kynurenine and the production of neopterin. ROS trigger redoxsensitive signal transduction elements like nuclear factor-B (NFB) which accelerate the production of pro-inflammatory cytokines
such as tumor necrosis factor- (TNF-). Continuous release of
ROS overwhelms antioxidant capacity of cells, and oxidative stress
and inflammation are developing.
cellular structures like lipids and proteins and to inhibit
growth and proliferation of cells and pathogens. ROS also
trigger redox-sensitive intracellular signal-transduction cascades involving, e.g. NF-B [12, 13], which accelerate the
production pro-inflammatory cytokines like TNF- (Fig. 1)
[14]. As a consequence, the production of ROS not only is
part of the killing strategy of effector cells within cellular
immune response, it also amplifies the release of proinflammatory cytokines. During sustained periods of Th1type immune activation, e.g. in chronic infections, the continuous and overwhelming production of ROS leads to the
depletion of antioxidant pools, and oxidative stress is emerging (Fig. 1) [15].
IMMUNE RESPONSE-ASSOCIATED NEOPTERIN
PRODUCTION AND TRYPTOPHAN DEGRADATION
The determination of cytokines in biological fluids of
patients is often limited by their short half-life in the circula©2007 Bentham Science Publishers Ltd.
Antioxidants Suppress Th1-Type Immune Response In Vitro
tion. Cytokines rapidly stick to receptors on target cells or
are neutralized by specific soluble receptors [7]. Activated
Th1-type immune response can be sensitively detected when
secondary messengers of IFN- activity are monitored. For
this purpose, the quantification of neopterin concentrations
[4, 5, 15] and of tryptophan degradation [6, 16] is particularly useful. IFN- stimulates neopterin formation via the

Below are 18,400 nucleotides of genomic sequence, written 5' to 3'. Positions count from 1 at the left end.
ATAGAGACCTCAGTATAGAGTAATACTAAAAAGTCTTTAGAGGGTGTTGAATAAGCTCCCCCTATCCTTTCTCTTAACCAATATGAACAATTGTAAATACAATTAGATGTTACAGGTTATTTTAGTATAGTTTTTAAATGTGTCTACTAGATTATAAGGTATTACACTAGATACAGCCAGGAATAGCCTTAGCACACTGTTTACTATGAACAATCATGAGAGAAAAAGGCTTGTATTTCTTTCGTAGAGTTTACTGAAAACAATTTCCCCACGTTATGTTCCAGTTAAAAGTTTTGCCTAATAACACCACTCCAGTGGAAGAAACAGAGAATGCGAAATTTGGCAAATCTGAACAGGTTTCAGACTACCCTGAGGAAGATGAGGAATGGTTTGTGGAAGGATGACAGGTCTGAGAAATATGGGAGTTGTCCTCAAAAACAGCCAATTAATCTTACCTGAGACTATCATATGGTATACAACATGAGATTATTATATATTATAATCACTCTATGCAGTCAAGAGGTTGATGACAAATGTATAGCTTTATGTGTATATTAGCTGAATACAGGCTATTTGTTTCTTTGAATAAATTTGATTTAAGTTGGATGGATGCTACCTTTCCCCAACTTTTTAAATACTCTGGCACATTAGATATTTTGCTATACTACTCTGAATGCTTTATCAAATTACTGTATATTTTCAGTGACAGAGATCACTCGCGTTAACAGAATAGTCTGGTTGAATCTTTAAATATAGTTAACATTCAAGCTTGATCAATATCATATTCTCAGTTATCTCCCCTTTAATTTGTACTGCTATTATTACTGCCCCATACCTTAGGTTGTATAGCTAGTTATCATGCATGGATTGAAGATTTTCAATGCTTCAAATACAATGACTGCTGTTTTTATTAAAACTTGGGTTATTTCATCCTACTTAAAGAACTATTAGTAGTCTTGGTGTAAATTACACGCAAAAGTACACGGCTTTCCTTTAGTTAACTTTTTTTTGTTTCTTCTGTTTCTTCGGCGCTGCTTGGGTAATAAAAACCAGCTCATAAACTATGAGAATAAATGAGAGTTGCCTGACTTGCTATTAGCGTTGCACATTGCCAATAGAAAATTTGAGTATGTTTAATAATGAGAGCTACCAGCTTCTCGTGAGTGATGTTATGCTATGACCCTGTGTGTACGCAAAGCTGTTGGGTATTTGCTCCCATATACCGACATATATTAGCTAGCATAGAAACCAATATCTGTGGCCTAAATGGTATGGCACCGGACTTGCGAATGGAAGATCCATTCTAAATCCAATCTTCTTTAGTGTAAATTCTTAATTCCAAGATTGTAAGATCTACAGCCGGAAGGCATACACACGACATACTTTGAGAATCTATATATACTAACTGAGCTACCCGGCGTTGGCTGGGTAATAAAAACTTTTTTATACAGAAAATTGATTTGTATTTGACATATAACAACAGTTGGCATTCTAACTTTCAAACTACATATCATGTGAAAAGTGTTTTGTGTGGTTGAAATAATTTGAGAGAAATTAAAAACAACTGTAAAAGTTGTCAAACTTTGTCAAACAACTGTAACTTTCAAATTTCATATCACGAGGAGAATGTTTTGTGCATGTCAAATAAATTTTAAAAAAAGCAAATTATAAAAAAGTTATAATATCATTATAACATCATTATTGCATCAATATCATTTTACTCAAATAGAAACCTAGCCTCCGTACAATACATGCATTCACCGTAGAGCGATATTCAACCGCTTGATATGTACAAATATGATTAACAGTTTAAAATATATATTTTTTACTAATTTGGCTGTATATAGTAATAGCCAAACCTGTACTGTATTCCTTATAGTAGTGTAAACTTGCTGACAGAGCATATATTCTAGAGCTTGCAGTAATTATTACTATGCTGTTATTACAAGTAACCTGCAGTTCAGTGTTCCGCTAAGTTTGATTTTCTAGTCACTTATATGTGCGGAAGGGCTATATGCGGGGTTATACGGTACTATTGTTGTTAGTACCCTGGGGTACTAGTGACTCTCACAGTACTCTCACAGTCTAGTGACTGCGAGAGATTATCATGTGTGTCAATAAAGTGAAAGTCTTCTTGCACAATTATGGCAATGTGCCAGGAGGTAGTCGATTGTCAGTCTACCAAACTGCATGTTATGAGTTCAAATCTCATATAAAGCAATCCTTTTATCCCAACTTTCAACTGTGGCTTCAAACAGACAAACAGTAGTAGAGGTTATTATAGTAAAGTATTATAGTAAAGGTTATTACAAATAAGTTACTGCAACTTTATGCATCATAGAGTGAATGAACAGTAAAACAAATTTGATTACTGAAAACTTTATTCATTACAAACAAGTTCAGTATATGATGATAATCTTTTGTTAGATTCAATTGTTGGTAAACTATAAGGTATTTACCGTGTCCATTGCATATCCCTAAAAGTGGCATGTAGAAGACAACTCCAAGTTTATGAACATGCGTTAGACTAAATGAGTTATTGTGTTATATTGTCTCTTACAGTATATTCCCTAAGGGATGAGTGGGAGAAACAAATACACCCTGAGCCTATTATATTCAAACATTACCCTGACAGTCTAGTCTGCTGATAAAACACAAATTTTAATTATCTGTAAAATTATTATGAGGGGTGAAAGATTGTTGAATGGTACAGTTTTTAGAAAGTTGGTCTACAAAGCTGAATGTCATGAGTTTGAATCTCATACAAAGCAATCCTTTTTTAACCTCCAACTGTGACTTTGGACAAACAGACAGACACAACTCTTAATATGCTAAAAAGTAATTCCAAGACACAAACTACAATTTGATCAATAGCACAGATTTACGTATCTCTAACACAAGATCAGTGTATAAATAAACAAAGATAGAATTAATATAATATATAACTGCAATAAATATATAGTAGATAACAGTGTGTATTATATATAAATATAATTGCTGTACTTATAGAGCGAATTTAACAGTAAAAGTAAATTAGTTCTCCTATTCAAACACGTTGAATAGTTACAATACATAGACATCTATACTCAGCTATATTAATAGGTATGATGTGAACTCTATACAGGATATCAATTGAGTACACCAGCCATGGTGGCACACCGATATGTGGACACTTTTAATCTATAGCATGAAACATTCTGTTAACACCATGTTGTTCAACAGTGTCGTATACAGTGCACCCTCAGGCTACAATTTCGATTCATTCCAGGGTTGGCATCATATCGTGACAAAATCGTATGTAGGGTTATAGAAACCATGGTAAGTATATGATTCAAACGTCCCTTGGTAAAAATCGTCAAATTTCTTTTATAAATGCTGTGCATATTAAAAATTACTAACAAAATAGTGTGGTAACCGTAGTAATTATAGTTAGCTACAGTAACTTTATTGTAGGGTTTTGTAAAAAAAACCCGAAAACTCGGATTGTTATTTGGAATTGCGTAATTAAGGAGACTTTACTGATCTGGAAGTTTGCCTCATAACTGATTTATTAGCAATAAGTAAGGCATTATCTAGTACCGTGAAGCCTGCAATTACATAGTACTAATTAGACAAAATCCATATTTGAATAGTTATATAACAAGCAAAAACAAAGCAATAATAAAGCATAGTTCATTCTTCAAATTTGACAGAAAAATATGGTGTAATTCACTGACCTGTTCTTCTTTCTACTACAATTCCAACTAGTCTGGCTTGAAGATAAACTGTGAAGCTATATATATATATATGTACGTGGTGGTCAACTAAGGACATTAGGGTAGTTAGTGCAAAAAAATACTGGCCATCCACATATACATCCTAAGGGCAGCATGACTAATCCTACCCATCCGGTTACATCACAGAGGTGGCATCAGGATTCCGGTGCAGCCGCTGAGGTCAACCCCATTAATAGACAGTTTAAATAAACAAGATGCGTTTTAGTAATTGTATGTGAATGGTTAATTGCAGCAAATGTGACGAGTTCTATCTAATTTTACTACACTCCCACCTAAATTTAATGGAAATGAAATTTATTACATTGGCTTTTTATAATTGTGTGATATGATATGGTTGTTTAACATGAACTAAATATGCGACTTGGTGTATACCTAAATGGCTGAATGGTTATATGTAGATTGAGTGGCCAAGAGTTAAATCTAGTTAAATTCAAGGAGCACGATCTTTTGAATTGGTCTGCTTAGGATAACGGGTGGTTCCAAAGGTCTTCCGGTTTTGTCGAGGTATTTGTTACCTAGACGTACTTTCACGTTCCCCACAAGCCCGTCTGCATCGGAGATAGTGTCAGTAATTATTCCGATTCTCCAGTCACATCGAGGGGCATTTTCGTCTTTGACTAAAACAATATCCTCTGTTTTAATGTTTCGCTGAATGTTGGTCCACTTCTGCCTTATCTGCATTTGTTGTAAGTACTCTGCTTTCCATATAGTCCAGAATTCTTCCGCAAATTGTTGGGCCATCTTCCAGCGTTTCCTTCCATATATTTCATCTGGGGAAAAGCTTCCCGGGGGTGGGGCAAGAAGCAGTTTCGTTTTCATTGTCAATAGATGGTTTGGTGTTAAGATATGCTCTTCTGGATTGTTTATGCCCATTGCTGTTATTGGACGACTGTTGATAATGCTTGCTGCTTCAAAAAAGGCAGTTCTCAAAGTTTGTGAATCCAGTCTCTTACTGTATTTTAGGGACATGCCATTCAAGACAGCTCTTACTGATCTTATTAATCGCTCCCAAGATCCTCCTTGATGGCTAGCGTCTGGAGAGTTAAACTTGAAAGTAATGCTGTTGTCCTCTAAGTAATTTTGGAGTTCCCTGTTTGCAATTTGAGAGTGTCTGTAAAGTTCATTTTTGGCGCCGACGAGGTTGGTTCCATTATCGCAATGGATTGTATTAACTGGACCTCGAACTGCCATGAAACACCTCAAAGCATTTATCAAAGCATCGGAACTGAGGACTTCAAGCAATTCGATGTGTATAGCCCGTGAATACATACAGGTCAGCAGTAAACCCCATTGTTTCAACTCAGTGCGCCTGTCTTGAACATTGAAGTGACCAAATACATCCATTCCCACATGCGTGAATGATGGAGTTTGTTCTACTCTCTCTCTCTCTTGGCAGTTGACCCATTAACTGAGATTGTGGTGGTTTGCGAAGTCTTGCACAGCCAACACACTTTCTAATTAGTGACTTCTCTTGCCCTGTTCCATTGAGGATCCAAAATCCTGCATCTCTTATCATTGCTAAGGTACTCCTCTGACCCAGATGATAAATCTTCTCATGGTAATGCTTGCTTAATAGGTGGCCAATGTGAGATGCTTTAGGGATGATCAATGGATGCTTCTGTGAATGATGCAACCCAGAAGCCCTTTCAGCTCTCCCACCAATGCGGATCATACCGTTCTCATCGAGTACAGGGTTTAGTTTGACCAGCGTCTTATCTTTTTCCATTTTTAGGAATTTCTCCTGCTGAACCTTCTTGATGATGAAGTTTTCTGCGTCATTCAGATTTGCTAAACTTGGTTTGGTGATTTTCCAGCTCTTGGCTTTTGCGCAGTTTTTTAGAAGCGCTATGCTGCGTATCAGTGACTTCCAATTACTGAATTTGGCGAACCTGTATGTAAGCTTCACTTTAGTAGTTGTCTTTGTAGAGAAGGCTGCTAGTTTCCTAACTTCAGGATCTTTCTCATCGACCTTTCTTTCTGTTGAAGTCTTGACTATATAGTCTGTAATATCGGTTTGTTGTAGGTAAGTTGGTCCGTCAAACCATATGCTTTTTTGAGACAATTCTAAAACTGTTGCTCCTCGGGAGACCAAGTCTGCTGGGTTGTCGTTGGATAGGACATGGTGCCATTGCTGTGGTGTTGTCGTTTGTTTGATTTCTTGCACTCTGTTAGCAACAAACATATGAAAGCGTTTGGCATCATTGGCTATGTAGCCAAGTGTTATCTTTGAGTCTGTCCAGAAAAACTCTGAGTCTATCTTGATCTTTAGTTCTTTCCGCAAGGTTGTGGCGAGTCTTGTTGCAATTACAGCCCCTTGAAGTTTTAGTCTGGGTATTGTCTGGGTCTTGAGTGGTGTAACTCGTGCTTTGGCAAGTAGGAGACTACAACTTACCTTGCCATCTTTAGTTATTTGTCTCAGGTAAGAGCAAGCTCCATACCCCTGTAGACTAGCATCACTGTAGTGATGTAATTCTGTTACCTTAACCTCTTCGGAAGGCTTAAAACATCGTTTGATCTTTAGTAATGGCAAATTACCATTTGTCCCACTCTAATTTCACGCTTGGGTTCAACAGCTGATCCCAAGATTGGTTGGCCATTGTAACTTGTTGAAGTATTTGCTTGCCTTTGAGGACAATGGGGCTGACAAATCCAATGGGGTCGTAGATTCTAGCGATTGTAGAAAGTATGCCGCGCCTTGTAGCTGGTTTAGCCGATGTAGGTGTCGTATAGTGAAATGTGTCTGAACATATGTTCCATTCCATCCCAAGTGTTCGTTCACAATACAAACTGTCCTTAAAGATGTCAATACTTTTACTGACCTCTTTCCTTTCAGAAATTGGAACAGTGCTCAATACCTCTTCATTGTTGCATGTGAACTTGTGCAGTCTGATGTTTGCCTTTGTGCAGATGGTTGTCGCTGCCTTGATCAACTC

induction of the enzyme guanosine-triphosphate-(GTP)cyclohydrolase I [17], and the same cytokine triggers tryptophan degradation by the enzyme indoleamine (2,3)dioxygenase (IDO) (Fig. 1) [18, 19]. To estimate IDO activity, calculating the ratio of the concentration of the enzyme
product kynurenine (kyn) versus the substrate tryptophan
(trp) (= kyn/trp), is convenient [6].
In the course of diseases with an activated cellular immune response, a concurrent increase of neopterin production and tryptophan degradation is detectable, and kyn/trp
and neopterin concentrations correlate closely [6]. This is
true in a variety of disorders such as infections including
HIV infection, in autoimmune syndromes, in malignant diseases, in coronary heart disease, in neurodegenerative disorders such as Parkinson’s disease and Alzheimer’s dementia,
and also in cytokine-treated patients [4-6, 16, 20]. Striking
associations exist between neopterin production and accelerated tryptophan degradation and the extent, the activity and
the course of the diseases. Moreover, in malignancy and in
HIV infection, higher neopterin concentrations and kyn/trp
predict shorter survival and correlate with the development
of cachexia and anemia. Available data show that by means
of neopterin and kyn/trp measurements a sensitive monitoring of immune activation and inflammatory response is feasible which, especially in chronic situations, also allows conclusions about the oxidative stress status in patients [15].
Drug Metabolism Letters, 2007, Vol. 1, No. 3
production and tryptophan degradation (Fig. 2). Pro-inflammatory cytokines like IL-12 further enhance neopterin concentrations and kyn/trp, whereas Th2-type cytokines IL-4
and IL-10 exert suppressive effects [26]. Similarly, antiinflammatory drugs like aspirin and salicylic acid [27] and
also HMG-CoA reductase inhibitor atorvastatin [21] slowdown mitogen-induced neopterin production and tryptophan
degradation.
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The measurement of neopterin production and tryptophan
degradation is applied to gain direct insight into the interplay